In the legislative equivalent of a car getting pulled over for a busted taillight and an open bottle of booze being found on the drivers seat, the Hamilton Waterfront Trust is going to be subjected to a third party audit to determine if it is financially viable.
It started off innocently enough with a letter from the Chair of the Hamilton Waterfront Trust asking to defer a scheduled meeting with Audit Finance and Administration Committee until May. Chair Trent Jarvis wrote that the HWT is in the middle of a strategic planning exercise and would be better able to provide more information on the organization’s plans after that work is complete.
That seemingly innocuous request triggered an existential debate from AF&A committee members that culminated in a recommendation for a comprehensive third-party review that, among other things, will determine whether the organization is even financially viable. The Hamilton Waterfront trust has posted operating losses almost continuously for the past ten years and has relied on construction contracts from the city for part of its continued existence. The city threw the organization a lifeline by buying out the lease for the former Discovery Centre that had been signed between HWT and the Federal Government for $2.2 Million. The City was to pay the buyout in annual installments of $230,000, but partially offsetting the windfall was a $759,000 legal bill HWT incurred fighting the Sarcoa lawsuit. In January Councillor Brad Clark Called for an audit of the HWT books, a request he reiterated at committee Thursday. Finance Chief Mike Zegarac suggested city staff had already begun to have concerns about the HWT’s finances in a report.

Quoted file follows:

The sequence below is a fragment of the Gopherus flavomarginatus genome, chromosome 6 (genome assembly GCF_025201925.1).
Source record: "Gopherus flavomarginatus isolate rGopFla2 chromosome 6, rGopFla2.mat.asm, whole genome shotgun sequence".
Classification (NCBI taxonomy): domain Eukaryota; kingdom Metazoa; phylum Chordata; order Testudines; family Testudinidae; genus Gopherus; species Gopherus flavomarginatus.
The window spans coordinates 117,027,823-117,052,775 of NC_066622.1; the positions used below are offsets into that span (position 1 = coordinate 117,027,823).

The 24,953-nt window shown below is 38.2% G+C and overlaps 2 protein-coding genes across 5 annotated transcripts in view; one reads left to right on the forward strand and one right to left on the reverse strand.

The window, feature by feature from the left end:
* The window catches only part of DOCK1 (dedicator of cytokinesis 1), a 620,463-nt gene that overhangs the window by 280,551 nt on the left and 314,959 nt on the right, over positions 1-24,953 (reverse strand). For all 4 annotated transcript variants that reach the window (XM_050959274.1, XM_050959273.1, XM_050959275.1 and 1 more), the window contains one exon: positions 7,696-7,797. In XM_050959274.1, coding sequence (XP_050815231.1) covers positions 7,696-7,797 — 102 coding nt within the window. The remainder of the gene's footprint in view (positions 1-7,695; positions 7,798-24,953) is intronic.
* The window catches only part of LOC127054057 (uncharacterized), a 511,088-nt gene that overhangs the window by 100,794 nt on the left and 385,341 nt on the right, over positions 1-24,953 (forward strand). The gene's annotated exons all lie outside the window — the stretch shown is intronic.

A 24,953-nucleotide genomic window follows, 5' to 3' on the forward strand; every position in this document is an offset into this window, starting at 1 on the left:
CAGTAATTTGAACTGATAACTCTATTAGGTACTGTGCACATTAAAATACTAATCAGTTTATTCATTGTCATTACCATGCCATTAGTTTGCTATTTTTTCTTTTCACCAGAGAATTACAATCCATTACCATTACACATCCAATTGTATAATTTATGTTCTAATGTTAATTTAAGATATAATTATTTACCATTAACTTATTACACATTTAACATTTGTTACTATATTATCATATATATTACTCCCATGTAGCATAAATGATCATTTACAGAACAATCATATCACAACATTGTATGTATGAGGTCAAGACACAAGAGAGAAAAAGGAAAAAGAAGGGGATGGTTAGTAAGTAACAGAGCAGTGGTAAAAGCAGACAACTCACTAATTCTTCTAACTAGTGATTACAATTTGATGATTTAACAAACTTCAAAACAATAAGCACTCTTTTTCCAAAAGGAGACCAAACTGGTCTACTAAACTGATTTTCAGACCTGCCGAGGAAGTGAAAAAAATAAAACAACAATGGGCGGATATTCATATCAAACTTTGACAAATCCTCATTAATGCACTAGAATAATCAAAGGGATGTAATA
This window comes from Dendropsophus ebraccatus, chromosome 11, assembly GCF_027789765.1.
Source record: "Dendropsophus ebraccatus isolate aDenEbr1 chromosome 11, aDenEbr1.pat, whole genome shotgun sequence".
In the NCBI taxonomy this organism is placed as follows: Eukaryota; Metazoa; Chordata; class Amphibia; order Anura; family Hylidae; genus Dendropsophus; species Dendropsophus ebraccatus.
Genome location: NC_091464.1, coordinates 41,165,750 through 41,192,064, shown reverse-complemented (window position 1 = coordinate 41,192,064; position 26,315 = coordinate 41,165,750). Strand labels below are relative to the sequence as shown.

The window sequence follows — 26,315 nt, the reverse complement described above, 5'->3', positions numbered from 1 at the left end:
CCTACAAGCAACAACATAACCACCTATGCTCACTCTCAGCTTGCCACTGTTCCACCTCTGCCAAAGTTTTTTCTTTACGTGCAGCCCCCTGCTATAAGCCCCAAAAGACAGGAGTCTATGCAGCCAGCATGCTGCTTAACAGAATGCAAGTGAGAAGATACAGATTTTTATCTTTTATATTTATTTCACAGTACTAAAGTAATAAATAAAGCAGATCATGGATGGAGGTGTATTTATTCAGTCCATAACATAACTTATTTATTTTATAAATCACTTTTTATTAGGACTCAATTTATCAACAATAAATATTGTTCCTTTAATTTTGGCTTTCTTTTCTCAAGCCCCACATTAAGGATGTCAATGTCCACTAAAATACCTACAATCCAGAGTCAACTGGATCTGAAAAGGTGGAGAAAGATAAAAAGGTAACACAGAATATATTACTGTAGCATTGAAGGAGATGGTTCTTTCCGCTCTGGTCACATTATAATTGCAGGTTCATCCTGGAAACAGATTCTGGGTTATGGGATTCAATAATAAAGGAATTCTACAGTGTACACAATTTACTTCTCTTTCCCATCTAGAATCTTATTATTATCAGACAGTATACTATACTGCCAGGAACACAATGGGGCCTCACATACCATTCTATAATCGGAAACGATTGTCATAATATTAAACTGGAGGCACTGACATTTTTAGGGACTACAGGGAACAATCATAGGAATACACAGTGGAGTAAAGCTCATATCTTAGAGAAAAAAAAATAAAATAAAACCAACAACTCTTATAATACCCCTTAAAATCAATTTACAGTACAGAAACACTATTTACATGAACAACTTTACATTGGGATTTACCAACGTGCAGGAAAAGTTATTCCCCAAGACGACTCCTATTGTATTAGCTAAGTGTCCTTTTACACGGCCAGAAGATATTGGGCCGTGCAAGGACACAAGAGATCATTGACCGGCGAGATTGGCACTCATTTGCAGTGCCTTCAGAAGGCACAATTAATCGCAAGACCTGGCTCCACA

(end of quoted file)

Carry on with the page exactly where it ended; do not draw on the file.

Councillor Lloyd Ferguson noted that HWT had a habit of bailing out of meetings at the last minute and he wanted assurances the process wouldn’t get stalled by a repeat of a no-show. Councillor Arlene Vanderbeek said “there has been a fair amount of consternation in the public about the Waterfront Trust for some time…we need to put, not only the public, but the Waterfront Trust on notice that we are moving forward to verify stability,” adding that the process should get underway quickly because the council calendar is shortened due to the upcoming election.
The moves by the committee today are a far cry from previous attempts to bring the Waterfront Trust under council control. In 2017 when then Ward seven councillor Donna Skelly attempted to have a review of HWT finances and operations she was unable to get a seconder from a council that consisted of some of the same council members who took part in today’s pretty much unanimous decision to order a probe.
In its early days when the HWT was burning through $6 Million in seed money that it had been granted as the result of the settlement of a legal action between the City and the former Harbour Commission; it operated completely independently of the city—ignoring requests for information, not submitting financials and sometimes ignoring city building permit protocols. Once its independent source of money was used up and it began incurring large financial losses, it became increasingly dependent on the city for construction contracts for its survival, and that called into question, not only its financial viability, but its reason for existence as a separate entity.